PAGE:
Judges should tread lightly on political maps

April 11, 2002

ALMOST BY DEFINITION, state governments must balance competing interests when they draw and redraw legislative district maps.

There are geographic concerns, and there are political considerations that keep members of both parties up late at night.

But the nation's courts have minimized those issues in favor of efforts to secure minority voting rights or to maintain newly won minority representation.

Ultimately, it's about fairness and redress of injustice. Locked out of the political process for generations, minority voters are just now breaking through barriers that have kept them from adequate representation. And without continued vigilance on the part of those who determine the shape and location of legislative jurisdictions, the meager progress that has been made will reverse itself.

Arguments along that critically important line of thought will be made in Annapolis today, as the Maryland attorney general tells the Court of Appeals that the goal of preserving minority rights compelled the governor's redistricting commission to fashion some odd district shapes and border-crossing alignments in the new legislative map.

It's an argument the court ought to accept.

Inherently political, the map-drawing process always leads to whispers of intrigue and paranoid theorizing: which vile Republican or turncoat Democrat got his or her dose of payback as the map exploded his district or paired him with another incumbent. Some of these stories are, no doubt, true. But that's beside the point.

The state will argue today that, given population losses in Baltimore and Baltimore County, those two jurisdictions bore the brunt of otherwise anomalous new district borders. Districts once fully contained in the city now cross into the county to pick up balancing population. The requirement is to have roughly the same number of people in each of the 47 senatorial districts.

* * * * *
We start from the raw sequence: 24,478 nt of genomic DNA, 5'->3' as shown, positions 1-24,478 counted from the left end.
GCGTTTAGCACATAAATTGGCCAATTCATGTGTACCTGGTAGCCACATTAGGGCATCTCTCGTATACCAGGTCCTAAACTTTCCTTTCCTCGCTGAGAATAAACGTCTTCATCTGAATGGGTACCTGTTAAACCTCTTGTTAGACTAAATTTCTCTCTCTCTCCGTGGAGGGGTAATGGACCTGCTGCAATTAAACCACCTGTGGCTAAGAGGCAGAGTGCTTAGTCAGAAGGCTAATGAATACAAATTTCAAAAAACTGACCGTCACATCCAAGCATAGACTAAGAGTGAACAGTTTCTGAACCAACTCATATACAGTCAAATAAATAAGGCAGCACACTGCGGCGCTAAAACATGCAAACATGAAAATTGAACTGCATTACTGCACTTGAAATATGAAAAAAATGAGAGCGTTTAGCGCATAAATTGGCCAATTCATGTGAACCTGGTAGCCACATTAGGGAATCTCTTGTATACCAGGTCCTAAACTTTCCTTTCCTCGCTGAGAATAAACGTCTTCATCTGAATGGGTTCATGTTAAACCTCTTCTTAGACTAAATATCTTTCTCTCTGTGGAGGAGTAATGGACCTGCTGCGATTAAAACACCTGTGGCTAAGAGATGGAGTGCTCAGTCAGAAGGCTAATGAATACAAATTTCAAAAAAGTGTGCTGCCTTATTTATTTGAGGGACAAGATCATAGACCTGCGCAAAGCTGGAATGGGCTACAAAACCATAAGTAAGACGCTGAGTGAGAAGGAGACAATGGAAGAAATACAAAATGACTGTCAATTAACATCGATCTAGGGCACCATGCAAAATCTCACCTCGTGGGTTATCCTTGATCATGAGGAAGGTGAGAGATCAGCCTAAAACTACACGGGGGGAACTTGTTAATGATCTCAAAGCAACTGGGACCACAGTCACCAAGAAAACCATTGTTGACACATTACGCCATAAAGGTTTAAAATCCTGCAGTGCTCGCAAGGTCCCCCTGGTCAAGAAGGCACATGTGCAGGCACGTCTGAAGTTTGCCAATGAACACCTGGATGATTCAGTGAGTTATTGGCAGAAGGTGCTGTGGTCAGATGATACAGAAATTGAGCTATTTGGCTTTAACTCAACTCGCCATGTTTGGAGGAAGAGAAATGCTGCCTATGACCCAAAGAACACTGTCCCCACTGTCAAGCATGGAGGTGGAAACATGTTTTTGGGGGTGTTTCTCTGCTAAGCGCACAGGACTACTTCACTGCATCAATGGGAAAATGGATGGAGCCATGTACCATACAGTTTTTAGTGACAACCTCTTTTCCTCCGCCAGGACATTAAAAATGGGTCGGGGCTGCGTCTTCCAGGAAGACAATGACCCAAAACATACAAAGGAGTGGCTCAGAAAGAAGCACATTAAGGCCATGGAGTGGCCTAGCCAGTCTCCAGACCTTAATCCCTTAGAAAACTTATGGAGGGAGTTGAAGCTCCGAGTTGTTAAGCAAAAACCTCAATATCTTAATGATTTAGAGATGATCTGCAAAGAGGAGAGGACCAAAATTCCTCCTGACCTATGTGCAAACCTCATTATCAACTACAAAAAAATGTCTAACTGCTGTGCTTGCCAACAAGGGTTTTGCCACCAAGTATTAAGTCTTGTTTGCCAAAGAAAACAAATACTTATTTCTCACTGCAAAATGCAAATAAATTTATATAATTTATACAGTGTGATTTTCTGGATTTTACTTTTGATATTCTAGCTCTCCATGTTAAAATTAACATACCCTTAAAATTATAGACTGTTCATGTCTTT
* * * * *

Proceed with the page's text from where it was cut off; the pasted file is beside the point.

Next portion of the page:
In 1990, several city districts moved for the first time across Baltimore County lines in what mapmakers acknowledged was an effort to shore up waning political power in the city. Population losses equal fewer delegates and senators -- and less bargaining power in the halls of the General Assembly.

The marriage of city and county has produced no noticeable disadvantage for either jurisdiction or for the state. The pattern of "crossings" continued in the map produced this year partly as a way of balancing populations but primarily to maintain minority representation in Annapolis.

An alternative map proposed by one of those whose challenge will be heard today could cost Baltimore two senators and six delegates. The state's plan as proposed means the city would still lose one senator (to reflect population loss) but could re-elect all five minority senators and delegates. In Prince George's County, the challenger's alternative would pit two incumbent black senators against one another. The state's plan, conversely, creates a new Senate seat and four new delegates, each elected from majority-black districts. In Howard County, a newly drawn senatorial district also favors a black candidate.

These results seem to be rooted in law, reasonable and in Maryland's long-term best interest.

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